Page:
It's one number that can make or break your financial future, your credit score. Soon, changes are coming to how that score between 300 and 850 is calculated.
Creditors will now look at a borrowers debts on a month- to-month basis as opposed to just reviewing the current month. This will give banks and creditors an idea of borrowing behavior over time.
Another change headed to credit scores? Medical debts will no longer affect your credit score.
"Sometimes medical bills will show up on your credit report as you didn't pay them when really it just took a year for the insurance company to finally pay it," Scott Laughlin, Vice President of Consumer Credit Counseling Service of Buffalo, Inc., told 7 Eyewitness News.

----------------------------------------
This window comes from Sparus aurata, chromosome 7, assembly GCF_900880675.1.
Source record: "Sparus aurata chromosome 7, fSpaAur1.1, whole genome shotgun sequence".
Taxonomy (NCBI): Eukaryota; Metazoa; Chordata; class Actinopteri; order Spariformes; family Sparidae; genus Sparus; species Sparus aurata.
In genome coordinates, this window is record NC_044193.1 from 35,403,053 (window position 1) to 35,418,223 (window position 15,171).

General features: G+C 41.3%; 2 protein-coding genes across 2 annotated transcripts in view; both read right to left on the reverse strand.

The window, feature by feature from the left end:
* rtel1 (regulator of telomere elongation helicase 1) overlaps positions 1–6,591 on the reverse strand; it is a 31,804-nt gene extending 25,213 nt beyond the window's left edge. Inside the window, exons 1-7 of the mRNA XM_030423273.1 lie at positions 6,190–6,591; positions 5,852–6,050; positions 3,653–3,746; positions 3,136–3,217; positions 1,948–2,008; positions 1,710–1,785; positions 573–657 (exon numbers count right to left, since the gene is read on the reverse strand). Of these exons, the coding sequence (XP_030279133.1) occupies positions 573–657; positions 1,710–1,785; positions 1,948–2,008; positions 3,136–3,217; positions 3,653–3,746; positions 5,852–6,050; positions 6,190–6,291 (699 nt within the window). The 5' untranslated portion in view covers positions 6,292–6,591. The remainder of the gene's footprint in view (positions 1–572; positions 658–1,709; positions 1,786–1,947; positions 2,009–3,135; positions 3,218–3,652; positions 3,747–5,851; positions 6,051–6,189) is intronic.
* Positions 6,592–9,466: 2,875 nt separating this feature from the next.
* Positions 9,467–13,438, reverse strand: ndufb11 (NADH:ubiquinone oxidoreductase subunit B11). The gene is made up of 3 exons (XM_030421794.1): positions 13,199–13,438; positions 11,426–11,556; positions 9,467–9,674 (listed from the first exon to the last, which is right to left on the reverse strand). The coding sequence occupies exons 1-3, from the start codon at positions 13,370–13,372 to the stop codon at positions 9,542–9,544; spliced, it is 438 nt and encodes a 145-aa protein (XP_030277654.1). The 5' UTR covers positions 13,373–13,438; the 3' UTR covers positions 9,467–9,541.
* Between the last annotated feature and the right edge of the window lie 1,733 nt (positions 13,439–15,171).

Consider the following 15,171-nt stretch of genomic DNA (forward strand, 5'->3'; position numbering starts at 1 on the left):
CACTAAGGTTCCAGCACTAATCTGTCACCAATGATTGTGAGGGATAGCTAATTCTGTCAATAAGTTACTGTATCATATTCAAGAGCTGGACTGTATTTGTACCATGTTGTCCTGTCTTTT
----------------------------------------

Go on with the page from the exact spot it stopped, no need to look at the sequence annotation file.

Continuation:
The changes are set to begin July 1 and according to a report by the Wall Street Journal, as many as 700,000 consumers will see their credit scores improve by at least 40 points. The publication says another 11 million consumers will see their scores increase by 20 points or less.
So what can you do to improve your financial health? Laughlin recommends keeping a close eye on both the important numbers and actual report, and using that information to plan for your financial future.